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Patty Hajdu on the search for gender equality

The Status of Women minister says gender equality makes for good fiscal policy


 
Canada's new Status of Women Minister Patricia Hajdu is sworn-in during a ceremony at Rideau Hall in Ottawa November 4, 2015. Chris Wattie/Reuters

Canada’s new Status of Women Minister Patricia Hajdu is sworn-in during a ceremony at Rideau Hall in Ottawa November 4, 2015. Chris Wattie/Reuters

Patty Hajdu’s job took on immediate prominence when her boss, Prime Minister Justin Trudeau, appointed as many women as men to his cabinet. That’s because Hajdu is Trudeau’s Status of Women minister, a position that brands her a leading federal politician on the topic of gender equality. That’s not to suggest Trudeau shies away from raising the issue. He told a global audience at the World Economic Forum that men should proclaim themselves feminists and fight for equality, and he repeated that call on his first trip to Washington, D.C.

As Ottawa celebrated International Women’s Day on March 8, Trudeau handed his Twitter account over to female cabinet ministers who each highlighted lingering gender inequality in their portfolios. Hajdu spoke about a lack of gender parity across the Globe.


In a conversation with Cormac MacSweeney, Parliament Hill bureau chief for CityNews and Rogers Radio, Hajdu insisted that gender equality pays off when businesses fill leadership roles with women. “It’s really more than social policy,” she says. “It’s good fiscal policy to make sure we have gender equality in the private sector as well as the public sector.” Hajdu pointed to studies that suggest businesses whose leaders include women see a boost in earnings potential.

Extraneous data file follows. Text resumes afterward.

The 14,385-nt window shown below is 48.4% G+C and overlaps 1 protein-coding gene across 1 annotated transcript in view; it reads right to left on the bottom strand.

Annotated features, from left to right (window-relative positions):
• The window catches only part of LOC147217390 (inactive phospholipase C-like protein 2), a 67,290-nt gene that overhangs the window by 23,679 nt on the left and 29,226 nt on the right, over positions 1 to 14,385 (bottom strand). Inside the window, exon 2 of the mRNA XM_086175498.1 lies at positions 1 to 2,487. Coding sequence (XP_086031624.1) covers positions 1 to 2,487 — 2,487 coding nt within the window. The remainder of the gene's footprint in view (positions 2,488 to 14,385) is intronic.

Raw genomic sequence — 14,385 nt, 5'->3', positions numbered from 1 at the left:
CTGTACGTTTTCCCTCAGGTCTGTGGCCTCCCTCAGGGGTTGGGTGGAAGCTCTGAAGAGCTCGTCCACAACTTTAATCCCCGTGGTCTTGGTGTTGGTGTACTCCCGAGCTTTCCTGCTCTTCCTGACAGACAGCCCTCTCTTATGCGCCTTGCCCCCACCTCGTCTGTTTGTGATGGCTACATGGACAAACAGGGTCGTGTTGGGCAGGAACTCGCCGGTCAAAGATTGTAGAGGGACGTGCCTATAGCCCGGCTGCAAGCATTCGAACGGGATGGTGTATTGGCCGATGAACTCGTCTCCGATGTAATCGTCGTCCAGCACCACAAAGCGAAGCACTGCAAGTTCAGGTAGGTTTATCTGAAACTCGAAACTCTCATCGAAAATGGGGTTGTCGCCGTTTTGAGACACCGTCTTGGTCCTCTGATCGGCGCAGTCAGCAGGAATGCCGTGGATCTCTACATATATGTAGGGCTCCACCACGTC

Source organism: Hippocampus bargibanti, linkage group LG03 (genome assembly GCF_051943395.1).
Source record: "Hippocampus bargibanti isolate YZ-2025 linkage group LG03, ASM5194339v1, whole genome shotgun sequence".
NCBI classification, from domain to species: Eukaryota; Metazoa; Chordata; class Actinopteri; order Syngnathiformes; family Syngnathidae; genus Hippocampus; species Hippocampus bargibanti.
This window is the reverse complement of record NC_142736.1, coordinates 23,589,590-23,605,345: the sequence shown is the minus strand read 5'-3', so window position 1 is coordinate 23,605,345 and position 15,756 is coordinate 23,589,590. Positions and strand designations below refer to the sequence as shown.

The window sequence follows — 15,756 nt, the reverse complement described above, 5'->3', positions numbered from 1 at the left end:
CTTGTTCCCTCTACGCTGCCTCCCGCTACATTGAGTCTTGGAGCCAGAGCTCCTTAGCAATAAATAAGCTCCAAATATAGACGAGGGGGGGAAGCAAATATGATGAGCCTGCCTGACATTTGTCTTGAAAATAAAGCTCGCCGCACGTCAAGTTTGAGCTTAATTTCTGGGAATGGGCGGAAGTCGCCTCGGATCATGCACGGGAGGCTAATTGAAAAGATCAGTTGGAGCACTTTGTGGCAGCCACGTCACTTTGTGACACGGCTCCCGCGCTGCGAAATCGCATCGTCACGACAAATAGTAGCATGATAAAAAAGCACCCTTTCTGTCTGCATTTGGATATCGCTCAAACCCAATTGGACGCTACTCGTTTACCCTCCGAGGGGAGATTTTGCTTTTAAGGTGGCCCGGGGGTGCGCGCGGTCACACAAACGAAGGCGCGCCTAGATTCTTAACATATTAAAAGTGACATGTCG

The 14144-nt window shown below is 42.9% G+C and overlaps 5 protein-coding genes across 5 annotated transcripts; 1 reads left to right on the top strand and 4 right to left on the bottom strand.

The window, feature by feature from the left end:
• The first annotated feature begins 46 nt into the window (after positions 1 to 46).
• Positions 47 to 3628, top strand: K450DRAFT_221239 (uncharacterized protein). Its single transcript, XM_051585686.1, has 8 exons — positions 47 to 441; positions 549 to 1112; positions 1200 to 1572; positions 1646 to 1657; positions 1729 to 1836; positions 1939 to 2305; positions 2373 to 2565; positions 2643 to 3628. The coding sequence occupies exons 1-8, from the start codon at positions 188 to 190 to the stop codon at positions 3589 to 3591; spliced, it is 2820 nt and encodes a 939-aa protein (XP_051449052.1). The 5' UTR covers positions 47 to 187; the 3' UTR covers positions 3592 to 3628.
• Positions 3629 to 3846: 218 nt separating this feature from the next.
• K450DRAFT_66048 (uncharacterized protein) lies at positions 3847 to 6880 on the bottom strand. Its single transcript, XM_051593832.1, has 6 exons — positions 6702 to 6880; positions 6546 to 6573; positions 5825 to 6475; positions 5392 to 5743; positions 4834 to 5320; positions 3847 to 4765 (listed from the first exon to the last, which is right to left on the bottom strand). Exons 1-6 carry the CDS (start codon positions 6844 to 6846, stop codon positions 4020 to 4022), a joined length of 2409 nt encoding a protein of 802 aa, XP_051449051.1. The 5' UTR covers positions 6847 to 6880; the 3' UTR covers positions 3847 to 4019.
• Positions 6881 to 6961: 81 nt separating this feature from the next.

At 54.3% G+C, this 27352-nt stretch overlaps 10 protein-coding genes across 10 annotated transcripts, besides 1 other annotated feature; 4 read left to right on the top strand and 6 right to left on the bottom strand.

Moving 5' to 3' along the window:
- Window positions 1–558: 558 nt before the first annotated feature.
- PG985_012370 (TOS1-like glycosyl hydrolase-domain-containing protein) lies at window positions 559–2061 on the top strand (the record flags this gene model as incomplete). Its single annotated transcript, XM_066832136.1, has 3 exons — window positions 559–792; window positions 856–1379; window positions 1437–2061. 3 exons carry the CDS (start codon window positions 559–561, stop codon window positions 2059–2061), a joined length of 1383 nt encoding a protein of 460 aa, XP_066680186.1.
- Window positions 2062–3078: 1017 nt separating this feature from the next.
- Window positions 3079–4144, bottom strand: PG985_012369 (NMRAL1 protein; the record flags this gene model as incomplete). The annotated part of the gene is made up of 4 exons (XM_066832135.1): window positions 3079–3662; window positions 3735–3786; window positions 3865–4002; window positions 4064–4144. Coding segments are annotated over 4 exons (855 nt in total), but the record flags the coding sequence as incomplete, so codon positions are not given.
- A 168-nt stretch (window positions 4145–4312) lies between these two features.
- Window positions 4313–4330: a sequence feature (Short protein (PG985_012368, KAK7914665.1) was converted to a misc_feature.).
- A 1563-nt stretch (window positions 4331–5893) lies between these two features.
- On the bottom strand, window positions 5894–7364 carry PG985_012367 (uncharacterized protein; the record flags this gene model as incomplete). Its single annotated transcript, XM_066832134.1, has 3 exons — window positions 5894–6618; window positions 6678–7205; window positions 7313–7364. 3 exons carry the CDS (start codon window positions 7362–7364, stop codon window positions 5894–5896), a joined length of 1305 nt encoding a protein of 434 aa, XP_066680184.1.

International Women’s Day also marked a launching point for public consultations on the face of Canada’s next bank note. That face will be a woman’s, and Hajdu offered hints about who she’d like to see on the short list. “I think that there are a lot of Indigenous women that would make excellent representation of the contribution that Indigenous people have made to our country,” says Hajdu. “I’m hoping that Indigenous communities will participate and submit names of leaders they know of in their communities.”

This segment first aired on Maclean’s on the Hill, the weekly politics podcast produced by our Ottawa bureau. Click here for the rest of this week’s episode—and check out our back issues here.

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